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Efficacy and safety of donepezil, galantamine, and rivastigmine for the treatment of Alzheimer's disease: a systematic review and meta-analysis.

Hansen RA, Gartlehner G, Webb AP, Morgan LC, Moore CG, Jonas DE - Clin Interv Aging (2008)

Bottom Line: Meta-analyses of placebo-controlled data support the drugs' modest overall benefits for stabilizing or slowing decline in cognition, function, behavior, and clinical global change.Adjusted indirect comparison of placebo-controlled data did not find statistically significant differences among drugs with regard to cognition, but found the relative risk of global response to be better with donepezil and rivastigmine compared with galantamine (relative risk = 1.63 and 1.42, respectively).Indirect comparisons also favored donepezil over galantamine with regard to behavior.

View Article: PubMed Central - PubMed

Affiliation: School of Pharmacy, Division of Pharmaceutical Outcomes and Policy, University of North Carolina at Chapel Hill, Chapel Hill, NC 27599, USA. rahansen@unc.edu

ABSTRACT
Pharmacologic treatments for Alzheimer's disease include the cholinesterase inhibitors donepezil, galantamine, and rivastigmine. We reviewed their evidence by searching MEDLINE, Embase, The Cochrane Library, and the International Pharmaceutical Abstracts from 1980 through 2007 (July) for placebo-controlled and comparative trials assessing cognition, function, behavior, global change, and safety. Thirty-three articles on 26 studies were included in the review. Meta-analyses of placebo-controlled data support the drugs' modest overall benefits for stabilizing or slowing decline in cognition, function, behavior, and clinical global change. Three open-label trials and one double-blind randomized trial directly compared donepezil with galantamine and rivastigmine. Results are conflicting; two studies suggest no differences in efficacy between compared drugs, while one study found donepezil to be more efficacious than galantamine, and one study found rivastigmine to be more efficacious than donepezil. Adjusted indirect comparison of placebo-controlled data did not find statistically significant differences among drugs with regard to cognition, but found the relative risk of global response to be better with donepezil and rivastigmine compared with galantamine (relative risk = 1.63 and 1.42, respectively). Indirect comparisons also favored donepezil over galantamine with regard to behavior. Across trials, the incidence of adverse events was generally lowest for donepezil and highest for rivastigmine.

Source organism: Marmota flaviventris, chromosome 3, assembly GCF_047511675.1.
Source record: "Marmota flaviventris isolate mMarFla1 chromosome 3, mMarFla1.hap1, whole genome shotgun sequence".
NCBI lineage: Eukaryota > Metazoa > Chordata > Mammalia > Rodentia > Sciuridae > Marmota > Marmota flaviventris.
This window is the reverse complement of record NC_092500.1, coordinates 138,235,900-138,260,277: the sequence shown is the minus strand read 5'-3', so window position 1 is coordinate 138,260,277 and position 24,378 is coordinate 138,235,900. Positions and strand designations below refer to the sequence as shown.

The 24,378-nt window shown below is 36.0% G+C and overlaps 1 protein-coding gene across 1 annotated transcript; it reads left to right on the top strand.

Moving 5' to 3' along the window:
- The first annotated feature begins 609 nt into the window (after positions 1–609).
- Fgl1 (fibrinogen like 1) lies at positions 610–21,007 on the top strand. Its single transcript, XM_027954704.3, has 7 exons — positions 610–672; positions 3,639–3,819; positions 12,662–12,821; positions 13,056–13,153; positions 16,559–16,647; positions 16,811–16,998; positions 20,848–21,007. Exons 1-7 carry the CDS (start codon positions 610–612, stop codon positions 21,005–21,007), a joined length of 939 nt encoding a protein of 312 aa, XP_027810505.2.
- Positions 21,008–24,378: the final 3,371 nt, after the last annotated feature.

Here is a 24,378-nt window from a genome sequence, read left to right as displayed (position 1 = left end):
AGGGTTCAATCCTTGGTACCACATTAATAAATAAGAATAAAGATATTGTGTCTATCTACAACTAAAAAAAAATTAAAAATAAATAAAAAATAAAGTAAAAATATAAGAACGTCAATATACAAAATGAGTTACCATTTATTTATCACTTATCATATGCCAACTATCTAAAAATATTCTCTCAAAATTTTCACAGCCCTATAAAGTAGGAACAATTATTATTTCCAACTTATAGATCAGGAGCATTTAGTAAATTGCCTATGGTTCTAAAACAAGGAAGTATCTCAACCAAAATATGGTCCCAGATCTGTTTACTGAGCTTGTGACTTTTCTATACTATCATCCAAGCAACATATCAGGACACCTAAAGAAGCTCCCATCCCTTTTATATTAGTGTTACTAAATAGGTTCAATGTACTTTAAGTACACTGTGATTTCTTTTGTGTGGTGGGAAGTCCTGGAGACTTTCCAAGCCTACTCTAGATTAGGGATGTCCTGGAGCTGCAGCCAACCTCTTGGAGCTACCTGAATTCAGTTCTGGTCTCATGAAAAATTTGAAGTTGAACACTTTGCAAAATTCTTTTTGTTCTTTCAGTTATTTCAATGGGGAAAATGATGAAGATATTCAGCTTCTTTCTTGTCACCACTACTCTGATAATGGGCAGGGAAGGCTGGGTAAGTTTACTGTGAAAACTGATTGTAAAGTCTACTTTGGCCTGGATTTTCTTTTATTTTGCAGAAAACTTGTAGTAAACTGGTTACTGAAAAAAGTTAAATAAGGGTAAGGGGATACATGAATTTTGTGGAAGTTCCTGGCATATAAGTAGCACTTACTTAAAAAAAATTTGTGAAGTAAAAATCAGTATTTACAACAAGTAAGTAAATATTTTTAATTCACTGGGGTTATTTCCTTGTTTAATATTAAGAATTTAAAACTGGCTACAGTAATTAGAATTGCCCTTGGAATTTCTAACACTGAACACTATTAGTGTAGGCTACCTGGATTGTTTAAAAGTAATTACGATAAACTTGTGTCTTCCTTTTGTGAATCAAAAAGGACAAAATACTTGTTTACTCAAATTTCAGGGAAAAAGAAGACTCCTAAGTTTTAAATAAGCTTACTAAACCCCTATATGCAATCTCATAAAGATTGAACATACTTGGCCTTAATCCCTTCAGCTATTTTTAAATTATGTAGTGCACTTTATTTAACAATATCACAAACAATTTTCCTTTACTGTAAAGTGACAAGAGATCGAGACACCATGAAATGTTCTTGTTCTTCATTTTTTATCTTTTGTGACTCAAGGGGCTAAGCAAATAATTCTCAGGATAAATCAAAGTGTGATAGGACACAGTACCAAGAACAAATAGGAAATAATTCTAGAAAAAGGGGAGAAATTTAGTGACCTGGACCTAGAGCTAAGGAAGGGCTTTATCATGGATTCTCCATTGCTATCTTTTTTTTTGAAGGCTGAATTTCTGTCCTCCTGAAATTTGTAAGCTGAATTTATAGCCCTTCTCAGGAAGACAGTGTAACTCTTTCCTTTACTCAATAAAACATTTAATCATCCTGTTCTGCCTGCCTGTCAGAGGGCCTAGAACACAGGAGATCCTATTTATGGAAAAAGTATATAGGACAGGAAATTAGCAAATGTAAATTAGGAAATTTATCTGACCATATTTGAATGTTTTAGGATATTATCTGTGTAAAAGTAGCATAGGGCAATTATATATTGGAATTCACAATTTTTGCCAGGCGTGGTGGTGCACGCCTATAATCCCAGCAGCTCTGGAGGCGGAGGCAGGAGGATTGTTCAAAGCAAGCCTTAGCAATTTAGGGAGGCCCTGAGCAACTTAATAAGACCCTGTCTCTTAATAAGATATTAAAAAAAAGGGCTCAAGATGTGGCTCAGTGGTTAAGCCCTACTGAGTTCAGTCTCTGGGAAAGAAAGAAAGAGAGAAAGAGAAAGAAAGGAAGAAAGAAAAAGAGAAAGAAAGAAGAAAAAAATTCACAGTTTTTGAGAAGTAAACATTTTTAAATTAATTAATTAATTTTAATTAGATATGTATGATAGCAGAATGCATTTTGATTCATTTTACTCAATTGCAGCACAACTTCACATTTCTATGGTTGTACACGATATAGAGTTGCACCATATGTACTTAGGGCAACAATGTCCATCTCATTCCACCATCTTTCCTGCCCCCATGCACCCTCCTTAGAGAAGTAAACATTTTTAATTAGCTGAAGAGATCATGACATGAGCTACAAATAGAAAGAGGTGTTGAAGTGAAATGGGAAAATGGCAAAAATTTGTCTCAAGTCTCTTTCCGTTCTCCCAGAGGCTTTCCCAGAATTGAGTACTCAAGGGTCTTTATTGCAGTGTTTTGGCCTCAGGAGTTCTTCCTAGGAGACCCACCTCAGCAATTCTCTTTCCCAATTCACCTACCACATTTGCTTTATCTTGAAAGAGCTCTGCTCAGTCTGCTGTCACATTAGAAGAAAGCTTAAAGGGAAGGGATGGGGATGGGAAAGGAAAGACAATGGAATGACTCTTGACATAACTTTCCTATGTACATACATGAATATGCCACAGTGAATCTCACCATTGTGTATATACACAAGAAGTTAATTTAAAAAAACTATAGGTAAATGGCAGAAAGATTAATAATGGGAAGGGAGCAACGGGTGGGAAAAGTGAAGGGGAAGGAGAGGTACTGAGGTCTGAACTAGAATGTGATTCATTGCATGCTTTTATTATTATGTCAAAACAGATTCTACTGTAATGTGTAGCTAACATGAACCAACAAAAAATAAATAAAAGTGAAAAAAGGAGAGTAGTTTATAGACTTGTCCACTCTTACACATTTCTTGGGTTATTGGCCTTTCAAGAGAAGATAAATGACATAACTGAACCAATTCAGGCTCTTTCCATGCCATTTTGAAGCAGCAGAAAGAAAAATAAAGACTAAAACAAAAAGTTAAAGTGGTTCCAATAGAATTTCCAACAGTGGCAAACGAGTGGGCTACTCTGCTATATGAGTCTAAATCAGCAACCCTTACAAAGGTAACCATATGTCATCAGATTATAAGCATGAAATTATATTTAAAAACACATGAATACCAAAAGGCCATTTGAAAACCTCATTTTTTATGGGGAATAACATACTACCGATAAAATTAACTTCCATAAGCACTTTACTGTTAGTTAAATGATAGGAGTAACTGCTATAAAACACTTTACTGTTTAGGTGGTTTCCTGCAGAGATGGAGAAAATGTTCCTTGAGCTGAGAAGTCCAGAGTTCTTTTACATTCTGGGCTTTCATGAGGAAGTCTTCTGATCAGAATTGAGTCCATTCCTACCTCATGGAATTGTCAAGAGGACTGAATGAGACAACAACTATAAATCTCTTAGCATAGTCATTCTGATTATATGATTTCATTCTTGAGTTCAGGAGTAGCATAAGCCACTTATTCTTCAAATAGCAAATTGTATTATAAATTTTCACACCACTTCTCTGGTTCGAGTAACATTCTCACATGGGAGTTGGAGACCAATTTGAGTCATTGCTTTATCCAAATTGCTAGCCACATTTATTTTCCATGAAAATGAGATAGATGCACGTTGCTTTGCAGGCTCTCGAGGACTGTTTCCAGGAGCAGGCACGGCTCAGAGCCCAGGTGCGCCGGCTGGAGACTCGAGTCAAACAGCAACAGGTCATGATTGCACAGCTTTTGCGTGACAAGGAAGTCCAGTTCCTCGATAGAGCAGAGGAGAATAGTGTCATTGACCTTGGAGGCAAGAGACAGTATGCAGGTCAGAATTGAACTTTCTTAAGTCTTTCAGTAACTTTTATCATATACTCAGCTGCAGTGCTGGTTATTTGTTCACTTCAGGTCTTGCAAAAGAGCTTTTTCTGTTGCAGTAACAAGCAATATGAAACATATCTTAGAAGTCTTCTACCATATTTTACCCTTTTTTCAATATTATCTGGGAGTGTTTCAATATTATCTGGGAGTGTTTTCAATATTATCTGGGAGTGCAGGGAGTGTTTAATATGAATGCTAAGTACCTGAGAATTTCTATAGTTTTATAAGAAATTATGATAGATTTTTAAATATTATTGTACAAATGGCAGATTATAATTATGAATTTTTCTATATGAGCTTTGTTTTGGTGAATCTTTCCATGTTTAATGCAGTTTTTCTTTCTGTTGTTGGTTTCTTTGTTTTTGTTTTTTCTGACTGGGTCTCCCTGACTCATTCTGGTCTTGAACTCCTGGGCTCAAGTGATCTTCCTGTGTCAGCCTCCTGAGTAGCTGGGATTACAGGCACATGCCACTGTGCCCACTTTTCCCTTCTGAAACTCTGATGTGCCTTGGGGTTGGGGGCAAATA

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Meta-analysis of cognitive outcomes (ADAS-cog) for active treatment compared with placebo.Notes: aLimited to doses recommended by product labeling.Abbreviations: WMD, Weighted Mean Difference; PRC, Prolonged Release Capsule; CI, Confidence Interval; ADAS-cog, Alzheimer’s Disease Assessment Scale-Cognitive section.
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fig1: Meta-analysis of cognitive outcomes (ADAS-cog) for active treatment compared with placebo.Notes: aLimited to doses recommended by product labeling.Abbreviations: WMD, Weighted Mean Difference; PRC, Prolonged Release Capsule; CI, Confidence Interval; ADAS-cog, Alzheimer’s Disease Assessment Scale-Cognitive section.

Mentions: Fourteen studies measured and reported the mean change in ADAS-cog score from baseline to endpoint for active treatment compared with placebo; five on donepezil (Rogers and Friedhoff 1996; Rogers et al 1998a, 1998b; Homma et al 2000; Seltzer et al 2004); seven on galantamine (Raskind et al 2000; Tariot et al 2000; Wilcock et al 2000; Rockwood et al 2001, 2006; Wilkinson and Murray 2001; Brodaty et al 2005); and two on rivastigmine (Corey-Bloom et al 1998; Rosler et al 1999). All of these studies lasted 3 to 6 months and included participants with mild to moderate dementia (except for one which included only participants with mild dementia; see Seltzer et al 2004). Across studies, the average age of participants was 74 years (range 69 to 78 years), and 62% were female (range 50% to 69% female). Limiting these studies to doses recommended in the manufacturers labeling (Figure 1), the pooled weighted mean difference in change between active treatment and placebo was −2.67 (95% confidence interval [CI] −3.28 to −2.06) for donepezil, −2.76 (95% CI −3.17 to −2.34) for galantamine, and −3.01 (95% CI −3.80 to −2.21) for rivastigmine. The I2 statistic—which reflects the degree of heterogeneity among pooled studies—was 0% for both donepezil and galantamine, but 70% for rivastigmine (reflecting high heterogeneity for the two pooled studies). Pooled estimates were not statistically significantly different when analyses were stratified by dose (data not shown).